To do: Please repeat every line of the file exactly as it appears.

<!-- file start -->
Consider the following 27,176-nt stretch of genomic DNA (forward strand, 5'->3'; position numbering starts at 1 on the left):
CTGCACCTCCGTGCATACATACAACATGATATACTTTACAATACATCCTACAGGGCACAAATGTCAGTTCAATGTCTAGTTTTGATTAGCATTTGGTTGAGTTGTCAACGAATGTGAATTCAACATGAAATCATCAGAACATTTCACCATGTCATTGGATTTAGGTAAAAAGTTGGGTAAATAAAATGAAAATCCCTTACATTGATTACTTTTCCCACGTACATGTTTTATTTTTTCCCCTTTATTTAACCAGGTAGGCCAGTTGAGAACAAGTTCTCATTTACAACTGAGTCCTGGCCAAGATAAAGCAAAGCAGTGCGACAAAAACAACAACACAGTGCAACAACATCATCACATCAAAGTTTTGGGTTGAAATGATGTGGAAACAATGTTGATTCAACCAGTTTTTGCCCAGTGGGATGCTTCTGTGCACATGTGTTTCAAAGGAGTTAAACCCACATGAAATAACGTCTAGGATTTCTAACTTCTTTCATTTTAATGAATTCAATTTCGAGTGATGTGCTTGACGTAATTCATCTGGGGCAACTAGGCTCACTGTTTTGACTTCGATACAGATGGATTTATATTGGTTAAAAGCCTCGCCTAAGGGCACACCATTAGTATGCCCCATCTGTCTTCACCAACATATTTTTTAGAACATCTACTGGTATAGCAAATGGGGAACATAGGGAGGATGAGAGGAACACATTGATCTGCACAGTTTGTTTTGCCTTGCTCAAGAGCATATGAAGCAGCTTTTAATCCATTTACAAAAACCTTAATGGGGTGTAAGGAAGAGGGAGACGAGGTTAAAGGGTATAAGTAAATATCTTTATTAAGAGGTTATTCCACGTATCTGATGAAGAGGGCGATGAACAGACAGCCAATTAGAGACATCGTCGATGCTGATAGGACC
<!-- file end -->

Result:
Consider the following 27,176-nt stretch of genomic DNA (forward strand, 5'->3'; position numbering starts at 1 on the left):
CTGCACCTCCGTGCATACATACAACATGATATACTTTACAATACATCCTACAGGGCACAAATGTCAGTTCAATGTCTAGTTTTGATTAGCATTTGGTTGAGTTGTCAACGAATGTGAATTCAACATGAAATCATCAGAACATTTCACCATGTCATTGGATTTAGGTAAAAAGTTGGGTAAATAAAATGAAAATCCCTTACATTGATTACTTTTCCCACGTACATGTTTTATTTTTTCCCCTTTATTTAACCAGGTAGGCCAGTTGAGAACAAGTTCTCATTTACAACTGAGTCCTGGCCAAGATAAAGCAAAGCAGTGCGACAAAAACAACAACACAGTGCAACAACATCATCACATCAAAGTTTTGGGTTGAAATGATGTGGAAACAATGTTGATTCAACCAGTTTTTGCCCAGTGGGATGCTTCTGTGCACATGTGTTTCAAAGGAGTTAAACCCACATGAAATAACGTCTAGGATTTCTAACTTCTTTCATTTTAATGAATTCAATTTCGAGTGATGTGCTTGACGTAATTCATCTGGGGCAACTAGGCTCACTGTTTTGACTTCGATACAGATGGATTTATATTGGTTAAAAGCCTCGCCTAAGGGCACACCATTAGTATGCCCCATCTGTCTTCACCAACATATTTTTTAGAACATCTACTGGTATAGCAAATGGGGAACATAGGGAGGATGAGAGGAACACATTGATCTGCACAGTTTGTTTTGCCTTGCTCAAGAGCATATGAAGCAGCTTTTAATCCATTTACAAAAACCTTAATGGGGTGTAAGGAAGAGGGAGACGAGGTTAAAGGGTATAAGTAAATATCTTTATTAAGAGGTTATTCCACGTATCTGATGAAGAGGGCGATGAACAGACAGCCAATTAGAGACATCGTCGATGCTGATAGGACC